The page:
Book Image

Python Algorithmic Trading Cookbook

By : Pushpak Dagade
Book Image

Python Algorithmic Trading Cookbook

By: Pushpak Dagade

Overview of this book

If you want to find out how you can build a solid foundation in algorithmic trading using Python, this cookbook is here to help. Starting by setting up the Python environment for trading and connectivity with brokers, you’ll then learn the important aspects of financial markets. As you progress, you’ll learn to fetch financial instruments, query and calculate various types of candles and historical data, and finally, compute and plot technical indicators. Next, you’ll learn how to place various types of orders, such as regular, bracket, and cover orders, and understand their state transitions. Later chapters will cover backtesting, paper trading, and finally real trading for the algorithmic strategies that you've created. You’ll even understand how to automate trading and find the right strategy for making effective decisions that would otherwise be impossible for human traders. By the end of this book, you’ll be able to use Python libraries to conduct key tasks in the algorithmic trading ecosystem. Note: For demonstration, we're using Zerodha, an Indian Stock Market broker. If you're not an Indian resident, you won't be able to use Zerodha and therefore will not be able to test the examples directly. However, you can take inspiration from the book and apply the concepts across your preferred stock market broker of choice.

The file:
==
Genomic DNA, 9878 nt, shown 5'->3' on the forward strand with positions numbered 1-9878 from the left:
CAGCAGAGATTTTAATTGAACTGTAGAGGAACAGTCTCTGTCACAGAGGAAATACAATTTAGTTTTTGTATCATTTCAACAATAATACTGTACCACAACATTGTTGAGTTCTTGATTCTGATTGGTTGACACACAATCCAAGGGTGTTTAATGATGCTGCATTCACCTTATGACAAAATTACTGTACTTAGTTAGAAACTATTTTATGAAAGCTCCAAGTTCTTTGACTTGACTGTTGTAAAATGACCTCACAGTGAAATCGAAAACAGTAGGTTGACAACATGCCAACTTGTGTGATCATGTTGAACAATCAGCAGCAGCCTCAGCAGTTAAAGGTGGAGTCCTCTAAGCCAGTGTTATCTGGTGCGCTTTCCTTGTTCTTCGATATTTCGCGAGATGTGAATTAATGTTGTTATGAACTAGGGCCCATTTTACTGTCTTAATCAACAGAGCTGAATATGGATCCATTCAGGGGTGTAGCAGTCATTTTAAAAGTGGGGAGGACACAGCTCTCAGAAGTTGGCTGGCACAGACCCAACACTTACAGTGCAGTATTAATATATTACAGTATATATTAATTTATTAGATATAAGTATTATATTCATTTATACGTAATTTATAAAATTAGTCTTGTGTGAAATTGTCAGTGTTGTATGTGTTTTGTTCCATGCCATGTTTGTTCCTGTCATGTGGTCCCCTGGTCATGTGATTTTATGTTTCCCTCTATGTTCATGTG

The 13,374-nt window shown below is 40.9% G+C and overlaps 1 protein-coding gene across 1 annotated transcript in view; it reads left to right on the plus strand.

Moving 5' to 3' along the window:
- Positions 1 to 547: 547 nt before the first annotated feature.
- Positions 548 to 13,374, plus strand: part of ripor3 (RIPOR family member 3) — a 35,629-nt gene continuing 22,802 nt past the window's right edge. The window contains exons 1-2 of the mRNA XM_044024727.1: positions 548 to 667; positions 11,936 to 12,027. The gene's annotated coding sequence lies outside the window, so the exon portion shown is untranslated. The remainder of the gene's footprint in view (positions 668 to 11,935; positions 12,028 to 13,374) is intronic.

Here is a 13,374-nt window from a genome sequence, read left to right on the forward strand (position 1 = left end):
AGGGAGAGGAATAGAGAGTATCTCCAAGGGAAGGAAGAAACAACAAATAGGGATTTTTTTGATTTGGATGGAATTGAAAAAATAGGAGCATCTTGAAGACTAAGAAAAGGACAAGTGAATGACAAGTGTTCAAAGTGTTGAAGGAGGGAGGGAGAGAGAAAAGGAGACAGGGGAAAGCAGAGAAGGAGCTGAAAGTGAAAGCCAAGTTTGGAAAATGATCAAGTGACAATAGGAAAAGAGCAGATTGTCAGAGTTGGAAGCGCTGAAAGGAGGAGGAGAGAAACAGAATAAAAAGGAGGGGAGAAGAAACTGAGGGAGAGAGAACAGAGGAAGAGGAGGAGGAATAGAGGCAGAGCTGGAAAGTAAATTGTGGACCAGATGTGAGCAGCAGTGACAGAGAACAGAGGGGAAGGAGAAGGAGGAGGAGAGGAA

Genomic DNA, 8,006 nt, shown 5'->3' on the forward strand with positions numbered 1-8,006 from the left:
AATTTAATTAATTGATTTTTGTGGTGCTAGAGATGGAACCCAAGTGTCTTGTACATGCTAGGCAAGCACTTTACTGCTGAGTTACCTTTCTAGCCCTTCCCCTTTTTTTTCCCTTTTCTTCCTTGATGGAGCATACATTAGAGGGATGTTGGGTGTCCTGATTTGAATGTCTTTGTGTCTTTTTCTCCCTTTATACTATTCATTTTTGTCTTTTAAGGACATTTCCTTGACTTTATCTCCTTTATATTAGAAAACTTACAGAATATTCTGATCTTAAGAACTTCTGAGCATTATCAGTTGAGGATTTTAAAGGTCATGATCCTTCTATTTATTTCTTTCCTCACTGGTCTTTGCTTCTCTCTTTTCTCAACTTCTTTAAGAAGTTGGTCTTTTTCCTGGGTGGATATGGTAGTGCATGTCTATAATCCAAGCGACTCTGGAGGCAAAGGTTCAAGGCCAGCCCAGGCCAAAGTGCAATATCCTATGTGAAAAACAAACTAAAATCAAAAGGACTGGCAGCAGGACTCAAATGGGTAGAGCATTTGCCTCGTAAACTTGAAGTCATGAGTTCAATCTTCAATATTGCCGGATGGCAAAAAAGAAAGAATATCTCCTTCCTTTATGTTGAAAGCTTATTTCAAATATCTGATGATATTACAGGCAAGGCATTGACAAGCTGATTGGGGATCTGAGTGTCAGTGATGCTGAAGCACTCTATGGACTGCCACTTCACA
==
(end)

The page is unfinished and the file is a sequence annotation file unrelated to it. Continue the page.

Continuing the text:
Table of Contents (16 chapters)

Fetching historical data using the Heikin-Ashi candlestick pattern

The historical data of a financial instrument can be analyzed in the form of the Heikin-Ashi candlestick pattern. Brokers typically do not provide historical data using the Heikin-Ashi candlestick pattern via APIs. Brokers usually provide historical data using the Japanese candlestick pattern, which needs to be converted to the Heikin-Ashi candlestick pattern. A shorter candle interval hints at a localized price movement trend, while a larger candle interval indicates an overall price movement trend. Based on your algorithmic trading strategy, you may need the candle interval to be small or large. A candle interval of 1 minute is often the smallest available candle interval.

The Heikin-Ashi candlestick pattern works as follows:

  • Each candle has Close, Open, High, and Low attributes. For each candle, the following occurs:
  • Close is calculated as the average of the Open, High, Low, and Close attributes of the current Japanese...